Trojan Technologies is the parent company of Salsnes Filters AS (and are the sales representatives for the UK), and the design of these units into the scheme at Camels Head, with their small footprint, allowed the existing primary process to be maintained during the construction period. An EA agreement to a temporary consent relaxation also negated the need for temporary process equipment during the build phase. Subject to the provision of robust sludge processing, the filter option offers the lowest odour risk as the plant is covered and will be odour controlled.
In terms of process design for 20% BOD removal at FFT the required duty is 3 (No.) duty Salsnes Filters and 3 (No.) standby units. For 30% BOD removal at average flow of 180l/s the required duty is 4 (No.) duty filters and 2 (No.) standby units. The average flow of 180l/s is exceeded for only 45% of the time. This demonstrates that a satisfactory level of redundancy is built into the process solution.
Interserve Construction commenced on site in late September 2015 and the first 5 (No.) Dortmund tanks were taken out of service, drained and cleaned. They were then filled and capped with a concrete slab prior to the installation of the Salsnes Filter units and the associated pipework and cabling by March 2016.
MEICA installation work is currently underway with power and control cabling from the filters to the new MCC, followed by dry and wet commissioning works. The first 4 (No.) units will be in service in mid-May. This will provide sufficient process capacity to allow the remaining 3 (No.) Dortmund tanks in the first bank to be taken out of service to provide the space needed for the blowers to support the remaining filters and the new sludge transfer pumps. Once all the filters are online the remaining bank of Dortmund tanks can be decommissioned.
One of benefits of the belt filters is that they will typically produce 5% sludge DS compared to 1% DS coming off the existing tanks. This will reduce the volume of sludge storage and treatment. Additionally, South West Water has taken an innovative approach on the site at Camels Head and has brought forward planned work to the sludge process treatment on site and integrated it with the scheme to install the Salsnes Filters.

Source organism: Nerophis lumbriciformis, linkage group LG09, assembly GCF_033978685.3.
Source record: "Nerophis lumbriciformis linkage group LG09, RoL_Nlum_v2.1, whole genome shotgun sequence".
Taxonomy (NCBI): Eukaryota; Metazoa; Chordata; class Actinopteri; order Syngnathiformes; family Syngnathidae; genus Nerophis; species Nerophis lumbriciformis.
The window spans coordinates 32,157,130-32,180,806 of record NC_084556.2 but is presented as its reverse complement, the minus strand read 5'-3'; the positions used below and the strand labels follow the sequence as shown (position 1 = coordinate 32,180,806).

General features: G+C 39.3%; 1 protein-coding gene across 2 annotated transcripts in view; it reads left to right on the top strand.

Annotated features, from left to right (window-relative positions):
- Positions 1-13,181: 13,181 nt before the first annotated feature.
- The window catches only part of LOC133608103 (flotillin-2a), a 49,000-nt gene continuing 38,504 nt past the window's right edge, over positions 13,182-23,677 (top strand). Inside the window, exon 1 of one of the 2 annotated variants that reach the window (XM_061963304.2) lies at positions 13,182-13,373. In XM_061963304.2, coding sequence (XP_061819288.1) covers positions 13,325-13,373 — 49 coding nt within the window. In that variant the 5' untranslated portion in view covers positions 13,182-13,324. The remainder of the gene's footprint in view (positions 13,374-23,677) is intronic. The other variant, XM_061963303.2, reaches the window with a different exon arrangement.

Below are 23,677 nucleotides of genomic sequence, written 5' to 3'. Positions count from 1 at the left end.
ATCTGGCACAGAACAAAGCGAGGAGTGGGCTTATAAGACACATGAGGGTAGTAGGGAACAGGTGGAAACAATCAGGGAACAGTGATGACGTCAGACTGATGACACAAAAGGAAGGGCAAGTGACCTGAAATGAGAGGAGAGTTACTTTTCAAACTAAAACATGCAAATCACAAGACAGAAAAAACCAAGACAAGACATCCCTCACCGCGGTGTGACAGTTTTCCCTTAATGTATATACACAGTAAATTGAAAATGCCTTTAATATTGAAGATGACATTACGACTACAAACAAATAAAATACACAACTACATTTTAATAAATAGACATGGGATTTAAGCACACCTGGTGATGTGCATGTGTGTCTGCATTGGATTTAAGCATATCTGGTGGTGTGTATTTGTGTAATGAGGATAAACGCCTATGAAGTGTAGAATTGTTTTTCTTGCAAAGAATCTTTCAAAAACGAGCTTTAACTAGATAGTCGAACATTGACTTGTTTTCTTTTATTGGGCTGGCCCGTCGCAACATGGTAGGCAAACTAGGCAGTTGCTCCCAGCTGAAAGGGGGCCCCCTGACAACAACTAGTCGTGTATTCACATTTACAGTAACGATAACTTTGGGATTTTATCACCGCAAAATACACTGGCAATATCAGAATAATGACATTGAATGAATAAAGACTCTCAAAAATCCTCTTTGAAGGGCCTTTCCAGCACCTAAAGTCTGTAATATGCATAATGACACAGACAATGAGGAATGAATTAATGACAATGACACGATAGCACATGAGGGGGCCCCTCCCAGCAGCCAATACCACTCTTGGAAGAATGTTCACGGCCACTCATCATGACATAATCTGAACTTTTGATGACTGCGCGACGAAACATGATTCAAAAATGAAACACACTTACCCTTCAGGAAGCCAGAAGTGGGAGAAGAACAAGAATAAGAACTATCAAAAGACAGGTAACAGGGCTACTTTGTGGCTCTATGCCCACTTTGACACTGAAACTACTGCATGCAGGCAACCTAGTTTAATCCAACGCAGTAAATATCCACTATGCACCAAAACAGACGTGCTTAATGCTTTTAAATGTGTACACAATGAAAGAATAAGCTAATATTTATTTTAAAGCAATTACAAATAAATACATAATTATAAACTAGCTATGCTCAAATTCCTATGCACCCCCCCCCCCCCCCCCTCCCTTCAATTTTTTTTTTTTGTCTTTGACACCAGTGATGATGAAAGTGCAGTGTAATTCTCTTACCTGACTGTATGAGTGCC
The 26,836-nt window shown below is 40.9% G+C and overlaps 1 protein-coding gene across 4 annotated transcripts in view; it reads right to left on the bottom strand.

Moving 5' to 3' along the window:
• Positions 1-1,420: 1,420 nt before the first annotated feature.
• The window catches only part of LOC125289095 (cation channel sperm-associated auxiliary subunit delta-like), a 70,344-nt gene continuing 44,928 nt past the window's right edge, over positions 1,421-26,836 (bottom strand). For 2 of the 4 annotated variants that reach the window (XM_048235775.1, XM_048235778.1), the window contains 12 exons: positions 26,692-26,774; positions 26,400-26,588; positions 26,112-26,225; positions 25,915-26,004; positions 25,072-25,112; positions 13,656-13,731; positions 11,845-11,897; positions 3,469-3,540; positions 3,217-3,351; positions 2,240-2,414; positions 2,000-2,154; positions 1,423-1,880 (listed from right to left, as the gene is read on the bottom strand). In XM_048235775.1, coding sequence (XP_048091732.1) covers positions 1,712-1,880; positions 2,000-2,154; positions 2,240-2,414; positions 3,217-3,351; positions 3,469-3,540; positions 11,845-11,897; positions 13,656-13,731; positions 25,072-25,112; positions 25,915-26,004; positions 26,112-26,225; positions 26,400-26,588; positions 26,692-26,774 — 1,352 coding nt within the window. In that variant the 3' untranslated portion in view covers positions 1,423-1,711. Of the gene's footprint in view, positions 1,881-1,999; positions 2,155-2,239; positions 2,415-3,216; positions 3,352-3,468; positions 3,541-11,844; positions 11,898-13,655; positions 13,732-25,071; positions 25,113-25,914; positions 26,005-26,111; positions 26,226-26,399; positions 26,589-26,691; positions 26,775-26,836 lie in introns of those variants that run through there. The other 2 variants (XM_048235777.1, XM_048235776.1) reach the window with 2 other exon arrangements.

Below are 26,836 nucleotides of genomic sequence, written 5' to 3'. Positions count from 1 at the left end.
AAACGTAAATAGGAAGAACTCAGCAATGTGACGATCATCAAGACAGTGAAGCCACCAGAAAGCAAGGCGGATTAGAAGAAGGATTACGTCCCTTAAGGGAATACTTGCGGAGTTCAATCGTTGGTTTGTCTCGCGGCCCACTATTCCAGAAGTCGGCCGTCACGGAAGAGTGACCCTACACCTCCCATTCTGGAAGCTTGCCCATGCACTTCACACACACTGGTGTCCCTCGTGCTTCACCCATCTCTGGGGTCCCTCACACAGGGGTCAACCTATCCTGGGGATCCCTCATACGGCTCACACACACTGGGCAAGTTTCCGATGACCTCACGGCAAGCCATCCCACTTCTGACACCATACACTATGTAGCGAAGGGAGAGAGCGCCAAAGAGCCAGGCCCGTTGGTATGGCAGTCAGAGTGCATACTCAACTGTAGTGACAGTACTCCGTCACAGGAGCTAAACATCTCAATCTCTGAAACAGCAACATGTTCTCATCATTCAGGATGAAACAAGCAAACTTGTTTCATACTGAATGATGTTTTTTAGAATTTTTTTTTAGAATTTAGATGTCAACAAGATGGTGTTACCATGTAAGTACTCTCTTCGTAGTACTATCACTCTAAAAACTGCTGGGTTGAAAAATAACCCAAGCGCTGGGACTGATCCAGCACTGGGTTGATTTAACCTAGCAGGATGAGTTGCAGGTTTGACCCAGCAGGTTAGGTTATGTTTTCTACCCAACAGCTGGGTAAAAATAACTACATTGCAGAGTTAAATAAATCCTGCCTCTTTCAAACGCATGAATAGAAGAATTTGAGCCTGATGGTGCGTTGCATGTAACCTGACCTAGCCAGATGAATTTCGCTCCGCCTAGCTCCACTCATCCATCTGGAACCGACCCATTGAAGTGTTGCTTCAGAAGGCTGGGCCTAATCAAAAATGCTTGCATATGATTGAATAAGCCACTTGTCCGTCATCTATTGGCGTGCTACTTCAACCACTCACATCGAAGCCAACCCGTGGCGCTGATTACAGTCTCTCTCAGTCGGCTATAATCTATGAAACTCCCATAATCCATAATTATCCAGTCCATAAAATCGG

2 (No.) additional Salsnes Filters were added into the scheme to allow co-filtration and removal of works SAS through the filters. A sludge screen is also being installed prior to the sludge storage tank and the result is a reduction in sludge volume from 160m3 to approximately 50m3 per day. This allows operations more flexibility in terms of both storage and treatment of indigenous works sludge, enabling cost savings to be realised.
Further savings are expected from the reduction in load that the ASP will experience enabling operations to reduce their energy needs in the secondary process.
In combining these schemes South West Water has invested circa £3.5m into the works to improve both the quality of the final effluent from the plant and removed one of the sources of the long standing odour issues associated with the plant improving the environs for the local population.
The capital maintenance scheme at Camels Head WwTW is replacing the traditional primary settlement tanks with belt filters. It is considered that these filters will reduce the treatment load passing forward, reducing the risk of challenging compliance. By replacing the old tanks they remove a significant source of odour from the works, additionally they will significantly reduce the volume of sludge produced for transfer and treatment.